Glimpses into geometry and topology
Miniworkshop on topics in favourite areas of J. Matoušek
Friday Oct 1
J. Matoušek Lecture Hall (N1)
Charles University, Faculty of Mathematics and Physics
Pavilion IMPAKT, V Holešovičkách 2, Praha-Troja
The workshop is intended for a broad CS and mathematics community. It is organized as a part of the festive inauguration of J. Matoušek Lecture Hall. Program and other information about the inauguration can be found in the invitation.
|16:00||Micha Sharir||Cycles and lenses: Algebraic techniques in discrete geometry|
|16:45||Uli Wagner||Topology and the Complexity of Flipping Edge-Labelled Triangulations|
|17:15||Martin Tancer||Interactions of topology and computational complexity|
|17:45||Imre Bárány||Pairwise Intersecting Convex Sets and Cylinders in ℝ3|
Cycles and lenses: Algebraic techniques in discrete geometry
We present recent progress on two seemingly unrelated problems: (i) eliminating depth cycles in a collection of lines or triangles in 3-space, and (ii) cutting a set of curves in the plane into pseudo-segments -- no pair of the connected sub-pieces intersect more than once. We show that the two problems are in fact closely related, and derive the same bound on the number of required cuts in both setups. The cycle elimination problem comes from computer graphics, and the curve cutting problem has applications in deriving sharp bounds on incidences between points and curves in the plane, which we also discuss.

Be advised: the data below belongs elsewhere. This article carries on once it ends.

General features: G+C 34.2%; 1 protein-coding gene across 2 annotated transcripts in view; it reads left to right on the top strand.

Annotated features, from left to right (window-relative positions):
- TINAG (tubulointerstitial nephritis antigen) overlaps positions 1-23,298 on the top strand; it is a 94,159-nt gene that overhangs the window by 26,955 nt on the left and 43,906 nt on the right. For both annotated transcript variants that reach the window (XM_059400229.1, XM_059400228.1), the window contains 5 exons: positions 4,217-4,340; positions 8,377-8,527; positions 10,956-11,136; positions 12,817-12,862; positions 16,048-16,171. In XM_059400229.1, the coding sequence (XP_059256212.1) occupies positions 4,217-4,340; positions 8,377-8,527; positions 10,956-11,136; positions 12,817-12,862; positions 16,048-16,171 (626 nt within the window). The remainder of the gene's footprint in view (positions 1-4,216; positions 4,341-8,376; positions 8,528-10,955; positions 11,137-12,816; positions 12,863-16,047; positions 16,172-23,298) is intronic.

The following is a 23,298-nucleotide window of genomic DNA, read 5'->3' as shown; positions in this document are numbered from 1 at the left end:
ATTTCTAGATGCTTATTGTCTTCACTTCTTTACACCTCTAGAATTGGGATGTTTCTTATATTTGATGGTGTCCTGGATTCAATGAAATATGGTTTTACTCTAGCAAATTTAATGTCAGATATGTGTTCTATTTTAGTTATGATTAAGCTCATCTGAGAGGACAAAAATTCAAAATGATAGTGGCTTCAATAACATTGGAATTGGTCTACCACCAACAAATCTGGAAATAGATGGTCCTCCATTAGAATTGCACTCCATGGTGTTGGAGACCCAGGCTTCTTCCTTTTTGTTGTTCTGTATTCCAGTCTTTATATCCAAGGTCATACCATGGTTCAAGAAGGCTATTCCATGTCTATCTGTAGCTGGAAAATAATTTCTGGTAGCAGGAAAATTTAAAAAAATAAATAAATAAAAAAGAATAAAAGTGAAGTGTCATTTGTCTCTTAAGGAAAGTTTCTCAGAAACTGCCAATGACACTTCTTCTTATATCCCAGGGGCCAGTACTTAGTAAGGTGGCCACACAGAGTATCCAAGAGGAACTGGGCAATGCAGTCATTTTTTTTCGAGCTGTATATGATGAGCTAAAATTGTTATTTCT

Topology and the Complexity of Flipping Edge-Labelled Triangulations
Given a triangulation of a point set P in the plane, an edge flip deletes an edge e of the triangulation whose removal creates a convex quadrilateral, and replaces e by the opposite diagonal of the quadrilateral. It is well-known that any two triangulations of P can be transformed into one another by a finite sequence of such flips.
What happens if each edge of a triangulation has a label, and a flip transfers the label of the removed edge to the new edge? In this setting it is no longer true that any two edge-labeled triangulations can be transformed into one another by a sequence of flips. In this talk, we will explain how to use topology to obtain a characterization of when this is possible (which in turn leads to a polynomial-time decision algorithm). This proves a conjecture of Bose, Lubiw, Pathak and Verdonschot.
Joint work with Anna Lubiw and Zuzana Masárová
Interactions of topology and computational complexity
When I was a PhD student, a major influence of Jirka Matousek was that he taught me to think algorithmically about topological problems. In the first part of the talk I will briefly survey a few such problems including the algorithmic embeddability problem. In the second part of the talk, I will touch in a bit more detail one particular problem: parametrized complexity of untangling (un)knots on which I have been recently working with Clément Legrand-Duchesne and Ashutosh Rai.
Pairwise Intersecting Convex Sets and Cylinders in ℝ3
We prove that given a finite collection of cylinders in ℝ3 with the property that any two them intersect, there is a line intersecting
an α fraction of the cylinders where α = 1/14. This is a special case of an interesting conjecture.
Organizers: Jan Kratochvíl, Helena Nyklová, Pavel Valtr